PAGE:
Intimacy and Anorexia

A resounding theme that you may have noticed by now is how anorexia and eating disorders are the manifestations of her intense self-hatred, lack of self-love, and inability to receive/accept love. Putting it like that makes it sound so trivial and so “brushed off,” that it makes it difficult to fully grasp the dire implications that this internalization has had on her life, both in the disorder and in recovery.

During the eating disorder, her self-worth has been dictated by the voice of ED in her mind that is telling her that she is unlovable – that she isn’t worthy of love. That she is worthless. She has developed an intense hatred of self – of her body, of her mind, of the exhausting routine that she’s chained to, of her lack of control, and frankly, of her existence. It’s so severe that she’s lost sight of everything else in her life: her relationships, her hobbies, her goals, dreams, passions, and life plan.

And here’s the scary thing: she’s lost the desire to attract the opposite sex. Never mind the fact that she’s post-menopausal in her hormone levels due to the depletion of nutrition, and her reproductive system is shutting down. The truth is, she’s so attached to her disease that she doesn’t even care about finding a boyfriend – she’s too in love with her disease. She doesn’t have time in her meticulously scheduled life, to even think about something or someone other than food, calories, exercise, purging, keeping the deception going, etc.

And also, she doesn’t feel she’s worthy. She doesn’t feel like she deserves to be loved by someone else, let alone a boy her own age. She can’t have a relationship with another person. She can’t give to him, devote time to him, give him priority in her life – because her ED takes precedence over absolutely everything else. No contest.

And further to this, she doesn’t want to let anyone get close to her. She doesn’t want anyone to see her dependency on this disease. Anorexia, or her eating disorder, is her secret. She has to hide it because of the shame she feels about it. Even more than the shame that she feels about her anorexia, she feels even more acute shame about her actual body. She’s doing everything to hide her skeletal frame under layers of baggy clothes, there’s no way that she’ll let a boy get physically close to her.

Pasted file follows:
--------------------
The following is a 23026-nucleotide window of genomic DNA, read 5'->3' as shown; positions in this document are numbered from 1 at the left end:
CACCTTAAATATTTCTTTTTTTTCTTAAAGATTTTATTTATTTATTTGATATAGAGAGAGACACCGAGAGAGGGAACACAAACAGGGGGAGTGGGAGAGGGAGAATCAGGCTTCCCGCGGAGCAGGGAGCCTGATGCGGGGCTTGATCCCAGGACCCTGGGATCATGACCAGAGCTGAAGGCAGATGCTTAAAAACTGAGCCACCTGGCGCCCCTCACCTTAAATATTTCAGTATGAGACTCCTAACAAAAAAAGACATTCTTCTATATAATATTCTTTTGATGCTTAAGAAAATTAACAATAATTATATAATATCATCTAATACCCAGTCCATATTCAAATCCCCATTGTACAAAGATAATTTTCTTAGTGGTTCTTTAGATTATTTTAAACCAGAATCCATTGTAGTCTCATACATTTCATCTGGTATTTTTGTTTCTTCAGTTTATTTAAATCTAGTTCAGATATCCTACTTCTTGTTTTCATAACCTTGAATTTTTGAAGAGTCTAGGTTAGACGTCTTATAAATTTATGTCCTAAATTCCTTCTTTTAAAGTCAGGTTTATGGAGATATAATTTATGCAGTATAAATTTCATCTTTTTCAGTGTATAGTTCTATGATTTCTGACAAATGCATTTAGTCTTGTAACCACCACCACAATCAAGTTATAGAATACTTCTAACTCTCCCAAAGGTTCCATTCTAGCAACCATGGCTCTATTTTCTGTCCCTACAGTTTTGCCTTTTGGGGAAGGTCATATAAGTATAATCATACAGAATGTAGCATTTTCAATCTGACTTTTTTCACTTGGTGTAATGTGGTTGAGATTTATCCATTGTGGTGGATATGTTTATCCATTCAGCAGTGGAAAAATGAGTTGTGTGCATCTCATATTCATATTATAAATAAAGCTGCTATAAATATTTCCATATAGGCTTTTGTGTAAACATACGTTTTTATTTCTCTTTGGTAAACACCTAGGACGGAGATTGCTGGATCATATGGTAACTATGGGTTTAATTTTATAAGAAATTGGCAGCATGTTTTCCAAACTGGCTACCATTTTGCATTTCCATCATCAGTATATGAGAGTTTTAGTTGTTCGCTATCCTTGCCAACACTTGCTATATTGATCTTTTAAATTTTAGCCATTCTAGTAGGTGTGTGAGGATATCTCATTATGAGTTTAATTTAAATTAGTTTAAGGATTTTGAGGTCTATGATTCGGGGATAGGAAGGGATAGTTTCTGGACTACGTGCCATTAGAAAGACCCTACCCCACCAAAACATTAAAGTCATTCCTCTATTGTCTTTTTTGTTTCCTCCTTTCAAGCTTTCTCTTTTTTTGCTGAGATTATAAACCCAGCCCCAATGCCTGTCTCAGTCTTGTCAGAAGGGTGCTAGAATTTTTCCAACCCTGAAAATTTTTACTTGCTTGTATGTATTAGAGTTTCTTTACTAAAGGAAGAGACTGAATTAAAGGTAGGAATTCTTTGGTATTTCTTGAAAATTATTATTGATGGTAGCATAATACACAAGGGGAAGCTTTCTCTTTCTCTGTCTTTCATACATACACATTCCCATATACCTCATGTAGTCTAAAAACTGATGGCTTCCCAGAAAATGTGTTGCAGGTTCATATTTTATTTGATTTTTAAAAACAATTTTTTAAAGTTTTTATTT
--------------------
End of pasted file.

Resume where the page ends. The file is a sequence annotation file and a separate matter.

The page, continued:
Which takes me to the topic of this post: Intimacy and Anorexia. Even when she’s in “recovery,” the intense shame she feels about her body never goes away. Maybe she’s put the weight on and is in a normal range – she still feels an extreme vulnerability when it comes to sharing that with a man. It is the part of her that has been secret for so long. The hatred for which, that has literally almost killed her. Sharing that with another person is one of the most frightening things, and will often cause her to just shut off that part of her life in general.

I’m 26 years old and I’ve never been intimate with a man. Due to my faith, I’m saving myself for marriage, but I’ve gotta say, I’ve got a “cheat code.” Remember the game, Golden Eye, with Nintendo 64? There was always that one level that you could beat, but only if you had the cheat code that gives you super powers – like an extra life, or a bulletproof vest, or extra ammo? Well, you could say that staying chaste is pretty easy for me because that anorexic mindset is my “cheat code.” That yes, I want to get married, have a family, give myself to a man, but that I still battle those voices that tell me that I’m not worth being loved. And I still have an insurmountable feeling of shame about my body.

Aside from the mental scars left by my anorexia, it has also left some physical scars too. Not only do I not menstruate, but my body is still that of a pre-pubescent child. I know a lot of girls say that, like, “Oh, my boobs are so small,” yet they can easily fill a B cup. No. Like, I actually don’t have boobs. There is no extra skin to push together. Nothing there to push up. Literally, “mosquito bites” is the accurate term. Or, slightly raised bee-stings. This fact adds the shame associated with my body. And it brings me back to that ED mental tape, that I am going to be a disappointment to my future husband because I am physically not good enough. So why even bother.